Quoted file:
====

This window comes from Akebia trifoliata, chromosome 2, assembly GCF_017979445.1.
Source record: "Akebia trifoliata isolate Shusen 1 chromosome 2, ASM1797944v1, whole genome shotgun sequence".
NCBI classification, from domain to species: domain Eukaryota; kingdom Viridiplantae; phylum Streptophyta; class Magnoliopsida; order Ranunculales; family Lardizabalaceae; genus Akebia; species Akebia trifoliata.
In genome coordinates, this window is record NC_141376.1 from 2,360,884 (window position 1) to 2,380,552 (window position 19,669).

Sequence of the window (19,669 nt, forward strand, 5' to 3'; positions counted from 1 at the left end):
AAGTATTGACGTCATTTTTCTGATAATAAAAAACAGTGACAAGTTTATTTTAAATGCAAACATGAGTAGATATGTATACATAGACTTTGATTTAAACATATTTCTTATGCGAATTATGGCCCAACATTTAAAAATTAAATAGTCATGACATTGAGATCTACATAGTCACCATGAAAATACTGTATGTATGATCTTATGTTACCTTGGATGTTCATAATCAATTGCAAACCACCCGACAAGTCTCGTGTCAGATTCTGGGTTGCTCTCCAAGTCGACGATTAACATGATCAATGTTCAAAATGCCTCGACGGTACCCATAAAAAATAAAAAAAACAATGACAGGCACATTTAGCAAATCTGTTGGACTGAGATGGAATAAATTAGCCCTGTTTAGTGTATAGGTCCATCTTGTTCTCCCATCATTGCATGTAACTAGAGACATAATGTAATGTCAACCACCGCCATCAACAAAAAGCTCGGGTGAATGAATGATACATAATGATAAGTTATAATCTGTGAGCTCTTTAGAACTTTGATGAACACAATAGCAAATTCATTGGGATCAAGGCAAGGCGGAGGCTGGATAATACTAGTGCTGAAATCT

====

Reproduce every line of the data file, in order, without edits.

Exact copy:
This window comes from Akebia trifoliata, chromosome 2, assembly GCF_017979445.1.
Source record: "Akebia trifoliata isolate Shusen 1 chromosome 2, ASM1797944v1, whole genome shotgun sequence".
NCBI classification, from domain to species: domain Eukaryota; kingdom Viridiplantae; phylum Streptophyta; class Magnoliopsida; order Ranunculales; family Lardizabalaceae; genus Akebia; species Akebia trifoliata.
In genome coordinates, this window is record NC_141376.1 from 2,360,884 (window position 1) to 2,380,552 (window position 19,669).

Sequence of the window (19,669 nt, forward strand, 5' to 3'; positions counted from 1 at the left end):
AAGTATTGACGTCATTTTTCTGATAATAAAAAACAGTGACAAGTTTATTTTAAATGCAAACATGAGTAGATATGTATACATAGACTTTGATTTAAACATATTTCTTATGCGAATTATGGCCCAACATTTAAAAATTAAATAGTCATGACATTGAGATCTACATAGTCACCATGAAAATACTGTATGTATGATCTTATGTTACCTTGGATGTTCATAATCAATTGCAAACCACCCGACAAGTCTCGTGTCAGATTCTGGGTTGCTCTCCAAGTCGACGATTAACATGATCAATGTTCAAAATGCCTCGACGGTACCCATAAAAAATAAAAAAAACAATGACAGGCACATTTAGCAAATCTGTTGGACTGAGATGGAATAAATTAGCCCTGTTTAGTGTATAGGTCCATCTTGTTCTCCCATCATTGCATGTAACTAGAGACATAATGTAATGTCAACCACCGCCATCAACAAAAAGCTCGGGTGAATGAATGATACATAATGATAAGTTATAATCTGTGAGCTCTTTAGAACTTTGATGAACACAATAGCAAATTCATTGGGATCAAGGCAAGGCGGAGGCTGGATAATACTAGTGCTGAAATCT